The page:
BRISTOL, Va. — City Council members sparred for half an hour Tuesday before deferring action on a proposal to require a citizen referendum for major future borrowing.
After approving a series of minor charter changes with little discussion, the council extensively debated the language and potential consequences of requiring a public vote.
They ultimately voted 3-2, with Councilmen Kevin Mumpower and Kevin Wingard opposing, to table the matter, which means that change won’t make the Nov. 30 deadline to go before the Virginia General Assembly’s 2021 session. The General Assembly must approve all charter changes.
The change, if approved, would trigger a public vote before future councils could commit the city to extensive borrowing, such as that which funded the landfill and The Falls commercial center. Those two projects combined represent about 75% of the city’s more than $100 million bond debt.
As written, the ordinance reads: “upon a four-fifths affirmative vote of council the City Council shall petition the Circuit Court for the city of Bristol Virginia to order a referendum when the city seeks to borrow funds by issuing new general obligation debt, obtaining a new loan or entering into a legal financial contract obligation where the city is in excess of 70% of the legal debt limit.”
Mumpower urged the council to approve the ordinance as written and then clean up any issues in the future.
“To sit here and say, ‘We can’t get this done,’ I think, is irresponsible,” Mumpower said. “If we can’t take the time to get this language right and get on this [legislative] cycle, we’re irresponsible as a council. The citizens that have paid the brunt of this, they’re watching this episode. … They were pissed their taxpayer dollars got spent the way they got spent over the past four to six years. Come hell or high water, that better never happen again.”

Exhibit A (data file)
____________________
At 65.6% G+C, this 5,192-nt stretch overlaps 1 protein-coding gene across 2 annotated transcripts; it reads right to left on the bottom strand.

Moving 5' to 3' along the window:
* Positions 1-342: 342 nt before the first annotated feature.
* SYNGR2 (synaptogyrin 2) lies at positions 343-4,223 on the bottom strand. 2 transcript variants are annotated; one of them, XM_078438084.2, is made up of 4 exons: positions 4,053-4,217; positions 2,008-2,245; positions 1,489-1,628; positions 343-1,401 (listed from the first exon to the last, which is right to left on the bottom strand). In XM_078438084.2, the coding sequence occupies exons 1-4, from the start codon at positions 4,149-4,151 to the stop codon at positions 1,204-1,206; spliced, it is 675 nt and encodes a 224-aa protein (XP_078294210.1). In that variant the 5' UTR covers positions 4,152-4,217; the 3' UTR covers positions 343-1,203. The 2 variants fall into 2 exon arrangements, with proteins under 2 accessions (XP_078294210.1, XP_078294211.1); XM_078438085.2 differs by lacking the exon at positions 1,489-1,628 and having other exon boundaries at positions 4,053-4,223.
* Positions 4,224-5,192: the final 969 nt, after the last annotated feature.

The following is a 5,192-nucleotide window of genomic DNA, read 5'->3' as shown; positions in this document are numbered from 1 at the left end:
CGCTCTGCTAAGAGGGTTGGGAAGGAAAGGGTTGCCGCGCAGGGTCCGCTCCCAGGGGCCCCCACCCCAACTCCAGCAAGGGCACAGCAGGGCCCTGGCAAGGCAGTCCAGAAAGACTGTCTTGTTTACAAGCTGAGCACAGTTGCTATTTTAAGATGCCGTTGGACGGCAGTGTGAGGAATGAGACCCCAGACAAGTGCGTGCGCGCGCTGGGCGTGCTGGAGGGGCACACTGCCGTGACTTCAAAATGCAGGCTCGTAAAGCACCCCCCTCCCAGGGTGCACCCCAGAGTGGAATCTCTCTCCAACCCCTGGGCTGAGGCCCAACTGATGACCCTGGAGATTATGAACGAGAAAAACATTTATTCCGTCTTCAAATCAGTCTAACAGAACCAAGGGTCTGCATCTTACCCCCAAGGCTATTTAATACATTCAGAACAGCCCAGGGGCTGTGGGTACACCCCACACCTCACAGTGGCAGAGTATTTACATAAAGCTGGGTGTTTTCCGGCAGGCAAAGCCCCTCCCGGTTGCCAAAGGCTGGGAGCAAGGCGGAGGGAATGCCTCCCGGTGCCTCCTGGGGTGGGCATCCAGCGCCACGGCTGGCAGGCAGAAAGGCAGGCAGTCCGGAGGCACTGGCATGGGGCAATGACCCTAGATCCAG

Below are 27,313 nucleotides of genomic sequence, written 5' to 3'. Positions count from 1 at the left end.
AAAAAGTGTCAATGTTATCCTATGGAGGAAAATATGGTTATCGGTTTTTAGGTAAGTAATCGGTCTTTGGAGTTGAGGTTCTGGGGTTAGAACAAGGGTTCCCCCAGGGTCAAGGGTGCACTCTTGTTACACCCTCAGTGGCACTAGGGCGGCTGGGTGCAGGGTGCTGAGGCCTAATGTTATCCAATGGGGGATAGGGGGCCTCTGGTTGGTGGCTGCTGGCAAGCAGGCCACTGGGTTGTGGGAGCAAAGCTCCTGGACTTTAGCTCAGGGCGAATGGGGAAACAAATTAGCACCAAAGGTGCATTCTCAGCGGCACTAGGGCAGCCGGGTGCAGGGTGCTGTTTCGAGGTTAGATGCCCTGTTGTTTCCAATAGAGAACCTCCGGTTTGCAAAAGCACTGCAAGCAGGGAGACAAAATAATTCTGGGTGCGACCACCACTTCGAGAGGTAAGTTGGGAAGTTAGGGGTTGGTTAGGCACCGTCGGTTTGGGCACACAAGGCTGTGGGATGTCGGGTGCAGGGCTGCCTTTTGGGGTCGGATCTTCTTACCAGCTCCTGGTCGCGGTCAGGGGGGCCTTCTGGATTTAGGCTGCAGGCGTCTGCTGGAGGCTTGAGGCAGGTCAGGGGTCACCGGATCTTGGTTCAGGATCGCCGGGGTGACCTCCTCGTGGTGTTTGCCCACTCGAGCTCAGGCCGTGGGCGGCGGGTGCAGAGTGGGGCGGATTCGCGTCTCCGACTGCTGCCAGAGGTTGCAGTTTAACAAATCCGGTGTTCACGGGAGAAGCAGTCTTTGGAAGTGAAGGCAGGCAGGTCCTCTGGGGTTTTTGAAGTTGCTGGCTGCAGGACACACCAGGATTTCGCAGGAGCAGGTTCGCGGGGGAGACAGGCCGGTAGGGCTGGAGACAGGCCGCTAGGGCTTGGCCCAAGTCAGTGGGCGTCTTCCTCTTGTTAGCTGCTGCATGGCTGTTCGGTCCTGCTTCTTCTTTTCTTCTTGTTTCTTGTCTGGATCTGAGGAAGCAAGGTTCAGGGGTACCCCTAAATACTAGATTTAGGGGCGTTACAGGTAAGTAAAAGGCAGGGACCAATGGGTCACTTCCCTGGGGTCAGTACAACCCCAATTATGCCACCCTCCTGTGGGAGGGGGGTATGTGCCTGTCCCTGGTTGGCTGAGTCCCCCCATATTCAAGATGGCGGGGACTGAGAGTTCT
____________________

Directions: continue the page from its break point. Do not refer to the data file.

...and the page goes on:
That prompted a sharp response from Vice Mayor Anthony Farnum.
“It is important, and I agree with you,” Farnum said. “But this language doesn’t protect against the one thing we need to protect against.”
Farnum said the ordinance wouldn’t prevent future councils from significant borrowing once the city falls below the 70% figure.
City Manager Randy Eads said during the discussion that the city is currently well in excess of 70% of its debt limit and expected to be above that threshold for another decade. Eads also expressed concern about other parts of the wording.
“This council sees the devastation of misguided leadership,” Wingard said. “And we need to be responsible leaders and try to put something in place that is a roadblock to where councils coming behind us [say], ‘Wait a minute, this is our limit, and if we go above this, the citizens are going to come storming in here saying, “No, you’re not.” Or it goes on a referendum, and the citizens say, “Yes, you can.”‘“
Eads pointed out that, because the city is essentially at its limit, no borrowing could occur before November 2021 and the next General Assembly deadline.
“It’s definitely something that needs to be talked through,” Mayor Bill Hartley said.
Following further debate, Eads said he would send copies of the city’s existing financial policies to the council for review, and he plans to present information about referendum language in other cities at a December meeting so the council can resume the discussion then.
“This is not something we should look at in one or two meetings and come up with an answer. I think most of the people sitting out here were the most vocal when it came to the dumb decisions of the past,” Eads said. “They want this done right. It’s important to get it done right the first time and not keep going back to the General Assembly time and again simply because we want to fix it.”
In other matters, they voted 4-1 to approve extensive changes to the city code regarding zoning, developed by the staff and Planning Commission over the past three years.
The council tabled action on a proposal to replace a traffic signal at the intersection at Piedmont Avenue and Cumberland Street with a four-way stop.